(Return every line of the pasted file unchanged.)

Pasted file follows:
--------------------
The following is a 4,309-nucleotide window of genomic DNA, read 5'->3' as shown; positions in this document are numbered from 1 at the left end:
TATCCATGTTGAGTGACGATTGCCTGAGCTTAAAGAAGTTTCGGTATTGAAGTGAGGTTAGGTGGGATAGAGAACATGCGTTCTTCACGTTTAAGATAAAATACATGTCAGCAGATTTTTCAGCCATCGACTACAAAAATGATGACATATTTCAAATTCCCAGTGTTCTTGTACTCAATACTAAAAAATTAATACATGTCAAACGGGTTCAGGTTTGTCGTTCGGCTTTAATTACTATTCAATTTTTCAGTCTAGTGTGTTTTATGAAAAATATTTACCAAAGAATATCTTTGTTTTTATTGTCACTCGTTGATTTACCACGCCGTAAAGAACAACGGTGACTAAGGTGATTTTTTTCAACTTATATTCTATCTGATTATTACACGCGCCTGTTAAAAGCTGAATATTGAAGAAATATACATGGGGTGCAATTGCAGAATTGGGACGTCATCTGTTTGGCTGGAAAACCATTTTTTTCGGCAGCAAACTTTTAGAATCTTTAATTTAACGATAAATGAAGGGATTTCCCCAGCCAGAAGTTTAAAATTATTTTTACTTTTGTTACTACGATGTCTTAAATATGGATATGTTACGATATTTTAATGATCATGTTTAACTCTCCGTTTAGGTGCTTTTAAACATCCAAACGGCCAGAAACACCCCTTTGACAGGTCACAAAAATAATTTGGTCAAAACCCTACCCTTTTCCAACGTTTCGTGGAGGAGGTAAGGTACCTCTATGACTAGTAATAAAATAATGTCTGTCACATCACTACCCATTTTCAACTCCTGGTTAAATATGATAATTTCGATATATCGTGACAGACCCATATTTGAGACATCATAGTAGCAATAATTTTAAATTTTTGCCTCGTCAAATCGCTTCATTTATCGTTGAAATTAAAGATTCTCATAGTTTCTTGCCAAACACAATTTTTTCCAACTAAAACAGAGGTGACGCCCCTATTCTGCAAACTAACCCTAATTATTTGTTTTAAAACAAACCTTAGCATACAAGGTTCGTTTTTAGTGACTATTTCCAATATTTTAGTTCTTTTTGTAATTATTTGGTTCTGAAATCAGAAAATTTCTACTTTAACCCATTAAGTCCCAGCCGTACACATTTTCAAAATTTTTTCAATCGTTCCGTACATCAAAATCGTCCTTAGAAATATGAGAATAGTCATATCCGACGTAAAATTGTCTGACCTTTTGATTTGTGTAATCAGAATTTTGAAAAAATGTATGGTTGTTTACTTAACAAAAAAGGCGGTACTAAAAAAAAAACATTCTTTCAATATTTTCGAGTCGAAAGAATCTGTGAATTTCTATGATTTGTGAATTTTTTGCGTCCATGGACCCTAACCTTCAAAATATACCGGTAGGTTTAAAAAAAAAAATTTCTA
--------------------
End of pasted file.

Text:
The following is a 4,309-nucleotide window of genomic DNA, read 5'->3' as shown; positions in this document are numbered from 1 at the left end:
TATCCATGTTGAGTGACGATTGCCTGAGCTTAAAGAAGTTTCGGTATTGAAGTGAGGTTAGGTGGGATAGAGAACATGCGTTCTTCACGTTTAAGATAAAATACATGTCAGCAGATTTTTCAGCCATCGACTACAAAAATGATGACATATTTCAAATTCCCAGTGTTCTTGTACTCAATACTAAAAAATTAATACATGTCAAACGGGTTCAGGTTTGTCGTTCGGCTTTAATTACTATTCAATTTTTCAGTCTAGTGTGTTTTATGAAAAATATTTACCAAAGAATATCTTTGTTTTTATTGTCACTCGTTGATTTACCACGCCGTAAAGAACAACGGTGACTAAGGTGATTTTTTTCAACTTATATTCTATCTGATTATTACACGCGCCTGTTAAAAGCTGAATATTGAAGAAATATACATGGGGTGCAATTGCAGAATTGGGACGTCATCTGTTTGGCTGGAAAACCATTTTTTTCGGCAGCAAACTTTTAGAATCTTTAATTTAACGATAAATGAAGGGATTTCCCCAGCCAGAAGTTTAAAATTATTTTTACTTTTGTTACTACGATGTCTTAAATATGGATATGTTACGATATTTTAATGATCATGTTTAACTCTCCGTTTAGGTGCTTTTAAACATCCAAACGGCCAGAAACACCCCTTTGACAGGTCACAAAAATAATTTGGTCAAAACCCTACCCTTTTCCAACGTTTCGTGGAGGAGGTAAGGTACCTCTATGACTAGTAATAAAATAATGTCTGTCACATCACTACCCATTTTCAACTCCTGGTTAAATATGATAATTTCGATATATCGTGACAGACCCATATTTGAGACATCATAGTAGCAATAATTTTAAATTTTTGCCTCGTCAAATCGCTTCATTTATCGTTGAAATTAAAGATTCTCATAGTTTCTTGCCAAACACAATTTTTTCCAACTAAAACAGAGGTGACGCCCCTATTCTGCAAACTAACCCTAATTATTTGTTTTAAAACAAACCTTAGCATACAAGGTTCGTTTTTAGTGACTATTTCCAATATTTTAGTTCTTTTTGTAATTATTTGGTTCTGAAATCAGAAAATTTCTACTTTAACCCATTAAGTCCCAGCCGTACACATTTTCAAAATTTTTTCAATCGTTCCGTACATCAAAATCGTCCTTAGAAATATGAGAATAGTCATATCCGACGTAAAATTGTCTGACCTTTTGATTTGTGTAATCAGAATTTTGAAAAAATGTATGGTTGTTTACTTAACAAAAAAGGCGGTACTAAAAAAAAAACATTCTTTCAATATTTTCGAGTCGAAAGAATCTGTGAATTTCTATGATTTGTGAATTTTTTGCGTCCATGGACCCTAACCTTCAAAATATACCGGTAGGTTTAAAAAAAAAAATTTCTA